Last week, the Nose took to the air for the first time since Sept. 11, fully expecting to be cavity-searched and scanned like a cancer patient who had swallowed a batch of barium. Not a chance. Despite the presence of scrub-faced guards with automatic weapons, the airline industry still hasn't figured out how to deal with terror in the skies.

On the way east, during a layover lunch at Chili's in the Chicago terminal, I asked for a plastic knife to cut a hamburger and was told that they were not being provided inside O'Hare. On the plane, however, the rubbery lasagna came complete with...a plastic knife.

Coming home from Providence, R.I., I mistakenly left a pen-knife in my carry-on bag, but it sailed through the conveyor belt without drawing any attention.

I'm not the only one feeling nervous about the safeguards implemented below the once-friendly skies. An associate of mine passed through Chicago on Sunday. His pocket of change set off the alarms at the checkpoint, just as another passenger was told her bag had to be searched. When she began screaming about the further delay, the security officers all converged on her, leaving my colleague free to collect his bags and proceed to the gate without being searched.

Another co-worker says he flew from PDX to San Francisco last week--at the height of the anthrax scare--with a large baggie of climbing chalk in his carry-on bag. No problem.

We used to fly with the knowledge that if a wacko wanted to use a plane as a personal middle finger to the world, he could probably do so. But that was in the old days, before it actually happened. Before it appeared that there were thousands of Manchurian candidates who shared swarthy complexions and a maddeningly determined belief that death and destruction were both the means and the end.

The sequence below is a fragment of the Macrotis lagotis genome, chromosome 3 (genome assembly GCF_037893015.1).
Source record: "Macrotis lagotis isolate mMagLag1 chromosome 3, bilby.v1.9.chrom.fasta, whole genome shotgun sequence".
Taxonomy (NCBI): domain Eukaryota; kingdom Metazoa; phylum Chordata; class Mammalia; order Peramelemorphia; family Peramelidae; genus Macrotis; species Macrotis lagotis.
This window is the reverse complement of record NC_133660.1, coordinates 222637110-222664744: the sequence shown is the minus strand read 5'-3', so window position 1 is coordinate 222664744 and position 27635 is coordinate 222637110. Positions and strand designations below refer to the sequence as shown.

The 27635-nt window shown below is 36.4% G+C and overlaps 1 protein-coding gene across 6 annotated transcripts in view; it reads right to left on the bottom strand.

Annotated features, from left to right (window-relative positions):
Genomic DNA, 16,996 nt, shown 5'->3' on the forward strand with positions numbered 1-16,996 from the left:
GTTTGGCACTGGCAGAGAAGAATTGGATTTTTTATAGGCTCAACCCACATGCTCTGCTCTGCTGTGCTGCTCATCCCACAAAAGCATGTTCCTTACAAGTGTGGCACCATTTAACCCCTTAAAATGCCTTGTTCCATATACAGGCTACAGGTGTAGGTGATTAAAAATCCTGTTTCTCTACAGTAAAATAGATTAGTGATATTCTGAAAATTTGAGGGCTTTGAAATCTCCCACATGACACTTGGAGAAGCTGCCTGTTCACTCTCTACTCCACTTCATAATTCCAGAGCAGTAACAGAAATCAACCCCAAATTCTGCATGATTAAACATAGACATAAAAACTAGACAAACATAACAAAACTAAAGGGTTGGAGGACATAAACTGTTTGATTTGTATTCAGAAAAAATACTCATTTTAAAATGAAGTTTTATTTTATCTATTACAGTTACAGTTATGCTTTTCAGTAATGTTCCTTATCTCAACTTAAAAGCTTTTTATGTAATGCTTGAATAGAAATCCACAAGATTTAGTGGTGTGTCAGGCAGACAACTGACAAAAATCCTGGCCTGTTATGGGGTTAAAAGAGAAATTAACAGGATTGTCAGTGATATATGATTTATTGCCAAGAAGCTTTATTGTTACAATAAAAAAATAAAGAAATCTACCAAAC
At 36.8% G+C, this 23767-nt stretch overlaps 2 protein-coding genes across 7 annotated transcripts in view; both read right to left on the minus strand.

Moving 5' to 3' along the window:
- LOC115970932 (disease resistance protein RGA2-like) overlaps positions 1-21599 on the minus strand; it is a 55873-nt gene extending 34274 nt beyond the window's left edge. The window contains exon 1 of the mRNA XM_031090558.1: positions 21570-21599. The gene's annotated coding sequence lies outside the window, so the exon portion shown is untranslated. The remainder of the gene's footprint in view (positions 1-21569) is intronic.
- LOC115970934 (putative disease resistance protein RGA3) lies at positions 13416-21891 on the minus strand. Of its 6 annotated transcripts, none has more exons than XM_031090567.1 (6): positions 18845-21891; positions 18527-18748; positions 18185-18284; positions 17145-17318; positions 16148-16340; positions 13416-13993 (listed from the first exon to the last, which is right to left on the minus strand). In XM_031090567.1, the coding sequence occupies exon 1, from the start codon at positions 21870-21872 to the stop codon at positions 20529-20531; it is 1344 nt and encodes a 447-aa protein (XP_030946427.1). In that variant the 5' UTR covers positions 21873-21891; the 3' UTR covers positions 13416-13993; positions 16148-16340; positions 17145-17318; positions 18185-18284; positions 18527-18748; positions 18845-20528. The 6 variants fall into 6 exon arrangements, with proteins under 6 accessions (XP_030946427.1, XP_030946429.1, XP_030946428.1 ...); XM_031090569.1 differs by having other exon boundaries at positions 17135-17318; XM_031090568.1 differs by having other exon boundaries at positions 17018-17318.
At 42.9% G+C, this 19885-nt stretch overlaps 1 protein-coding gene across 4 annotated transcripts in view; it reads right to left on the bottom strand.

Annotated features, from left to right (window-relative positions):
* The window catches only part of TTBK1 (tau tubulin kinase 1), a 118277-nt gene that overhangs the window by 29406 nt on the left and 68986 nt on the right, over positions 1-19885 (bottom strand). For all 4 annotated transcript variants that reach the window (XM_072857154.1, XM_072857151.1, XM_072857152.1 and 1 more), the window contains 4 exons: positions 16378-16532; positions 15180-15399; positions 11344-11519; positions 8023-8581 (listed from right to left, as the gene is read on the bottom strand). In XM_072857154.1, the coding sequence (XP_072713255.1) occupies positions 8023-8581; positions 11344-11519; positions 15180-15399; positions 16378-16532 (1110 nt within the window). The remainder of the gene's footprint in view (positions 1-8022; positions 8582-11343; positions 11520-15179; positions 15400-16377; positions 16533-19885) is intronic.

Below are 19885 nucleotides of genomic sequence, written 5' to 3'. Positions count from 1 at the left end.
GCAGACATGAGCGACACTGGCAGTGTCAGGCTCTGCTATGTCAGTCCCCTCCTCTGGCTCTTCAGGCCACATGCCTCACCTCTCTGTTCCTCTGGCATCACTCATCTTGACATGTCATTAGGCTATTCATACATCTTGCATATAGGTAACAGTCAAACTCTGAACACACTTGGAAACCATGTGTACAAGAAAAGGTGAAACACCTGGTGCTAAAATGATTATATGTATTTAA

Today it's all a reality, so it's fair to expect that airports will take this more seriously than just asking to see your ID three times and refusing to let you cut your burger in half.

What are we talking about? Scanning each and every piece of luggage--even bags that aren't carried on. Searching every carry-on--not just random ones (hell, the folks at the Oregon Zoo do this before every concert, without a hitch). Not letting a plane lift off unless every passenger who checked in with luggage actually takes a seat on the plane. And, for God's sake, not letting people slip blades on board.

Congress wasted no time last week passing a bill that makes it easier for the FBI to wiretap your phone or check out your Web traffic. But it can't seem to pass a bill that would improve airport security. Part of the problem is that organized labor insists that airport checkers be federal employees (even though European and Israeli airlines use contract workers), while Bush says that's nonsense. My nose tells me that this sort of partisan politics stinks, particularly at a time like this. The Schnozz wants to cut his hamburger and feel safe.